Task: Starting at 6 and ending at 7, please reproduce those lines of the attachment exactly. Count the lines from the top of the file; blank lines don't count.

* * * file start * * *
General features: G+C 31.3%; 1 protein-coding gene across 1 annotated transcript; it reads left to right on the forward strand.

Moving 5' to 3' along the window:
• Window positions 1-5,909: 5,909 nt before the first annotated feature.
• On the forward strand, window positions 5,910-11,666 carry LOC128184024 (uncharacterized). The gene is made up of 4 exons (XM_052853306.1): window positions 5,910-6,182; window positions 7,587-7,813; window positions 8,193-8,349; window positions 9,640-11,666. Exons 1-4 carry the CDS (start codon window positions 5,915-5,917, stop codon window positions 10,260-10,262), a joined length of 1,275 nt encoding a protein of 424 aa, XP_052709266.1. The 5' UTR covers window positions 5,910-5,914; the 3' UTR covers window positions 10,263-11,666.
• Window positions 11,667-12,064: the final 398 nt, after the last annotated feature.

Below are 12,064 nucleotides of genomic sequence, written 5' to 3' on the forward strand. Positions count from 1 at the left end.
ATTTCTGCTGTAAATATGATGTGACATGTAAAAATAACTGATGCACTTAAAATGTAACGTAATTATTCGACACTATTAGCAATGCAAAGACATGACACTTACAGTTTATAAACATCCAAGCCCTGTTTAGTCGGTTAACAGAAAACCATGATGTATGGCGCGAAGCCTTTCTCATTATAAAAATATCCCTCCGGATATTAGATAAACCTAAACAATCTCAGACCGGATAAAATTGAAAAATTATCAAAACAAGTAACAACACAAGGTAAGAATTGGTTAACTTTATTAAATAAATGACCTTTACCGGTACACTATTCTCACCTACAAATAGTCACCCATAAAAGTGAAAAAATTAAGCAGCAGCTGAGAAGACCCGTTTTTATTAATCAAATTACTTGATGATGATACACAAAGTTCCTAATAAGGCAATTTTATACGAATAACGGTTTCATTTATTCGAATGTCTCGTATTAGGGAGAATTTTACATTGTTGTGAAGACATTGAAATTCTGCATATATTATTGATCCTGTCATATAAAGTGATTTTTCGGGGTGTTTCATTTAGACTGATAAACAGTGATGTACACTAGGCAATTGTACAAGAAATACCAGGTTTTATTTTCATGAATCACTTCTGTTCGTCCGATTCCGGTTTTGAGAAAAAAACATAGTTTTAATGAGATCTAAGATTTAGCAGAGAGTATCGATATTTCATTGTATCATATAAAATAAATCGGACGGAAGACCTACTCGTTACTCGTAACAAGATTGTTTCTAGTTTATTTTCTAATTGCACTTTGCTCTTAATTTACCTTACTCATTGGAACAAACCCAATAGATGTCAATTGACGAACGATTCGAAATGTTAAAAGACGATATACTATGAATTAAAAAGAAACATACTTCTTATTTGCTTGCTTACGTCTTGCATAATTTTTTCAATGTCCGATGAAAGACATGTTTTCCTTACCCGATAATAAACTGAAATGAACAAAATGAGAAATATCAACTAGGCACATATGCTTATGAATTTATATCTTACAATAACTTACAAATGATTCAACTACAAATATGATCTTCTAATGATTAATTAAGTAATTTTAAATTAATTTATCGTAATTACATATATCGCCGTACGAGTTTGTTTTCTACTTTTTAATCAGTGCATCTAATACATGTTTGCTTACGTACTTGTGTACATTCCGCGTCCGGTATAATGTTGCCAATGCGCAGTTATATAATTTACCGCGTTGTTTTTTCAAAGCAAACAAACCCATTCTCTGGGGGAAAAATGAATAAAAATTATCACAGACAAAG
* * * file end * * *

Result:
Below are 12,064 nucleotides of genomic sequence, written 5' to 3' on the forward strand. Positions count from 1 at the left end.
ATTTCTGCTGTAAATATGATGTGACATGTAAAAATAACTGATGCACTTAAAATGTAACGTAATTATTCGACACTATTAGCAATGCAAAGACATGACACTTACAGTTTATAAACATCCAAGCCCTGTTTAGTCGGTTAACAGAAAACCATGATGTATGGCGCGAAGCCTTTCTCATTATAAAAATATCCCTCCGGATATTAGATAAACCTAAACAATCTCAGACCGGATAAAATTGAAAAATTATCAAAACAAGTAACAACACAAGGTAAGAATTGGTTAACTTTATTAAATAAATGACCTTTACCGGTACACTATTCTCACCTACAAATAGTCACCCATAAAAGTGAAAAAATTAAGCAGCAGCTGAGAAGACCCGTTTTTATTAATCAAATTACTTGATGATGATACACAAAGTTCCTAATAAGGCAATTTTATACGAATAACGGTTTCATTTATTCGAATGTCTCGTATTAGGGAGAATTTTACATTGTTGTGAAGACATTGAAATTCTGCATATATTATTGATCCTGTCATATAAAGTGATTTTTCGGGGTGTTTCATTTAGACTGATAAACAGTGATGTACACTAGGCAATTGTACAAGAAATACCAGGTTTTATTTTCATGAATCACTTCTGTTCGTCCGATTCCGGTTTTGAGAAAAAAACATAGTTTTAATGAGATCTAAGATTTAGCAGAGAGTATCGATATTTCATTGTATCATATAAAATAAATCGGACGGAAGACCTACTCGTTACTCGTAACAAGATTGTTTCTAGTTTATTTTCTAATTGCACTTTGCTCTTAATTTACCTTACTCATTGGAACAAACCCAATAGATGTCAATTGACGAACGATTCGAAATGTTAAAAGACGATATACTATGAATTAAAAAGAAACATACTTCTTATTTGCTTGCTTACGTCTTGCATAATTTTTTCAATGTCCGATGAAAGACATGTTTTCCTTACCCGATAATAAACTGAAATGAACAAAATGAGAAATATCAACTAGGCACATATGCTTATGAATTTATATCTTACAATAACTTACAAATGATTCAACTACAAATATGATCTTCTAATGATTAATTAAGTAATTTTAAATTAATTTATCGTAATTACATATATCGCCGTACGAGTTTGTTTTCTACTTTTTAATCAGTGCATCTAATACATGTTTGCTTACGTACTTGTGTACATTCCGCGTCCGGTATAATGTTGCCAATGCGCAGTTATATAATTTACCGCGTTGTTTTTTCAAAGCAAACAAACCCATTCTCTGGGGGAAAAATGAATAAAAATTATCACAGACAAAG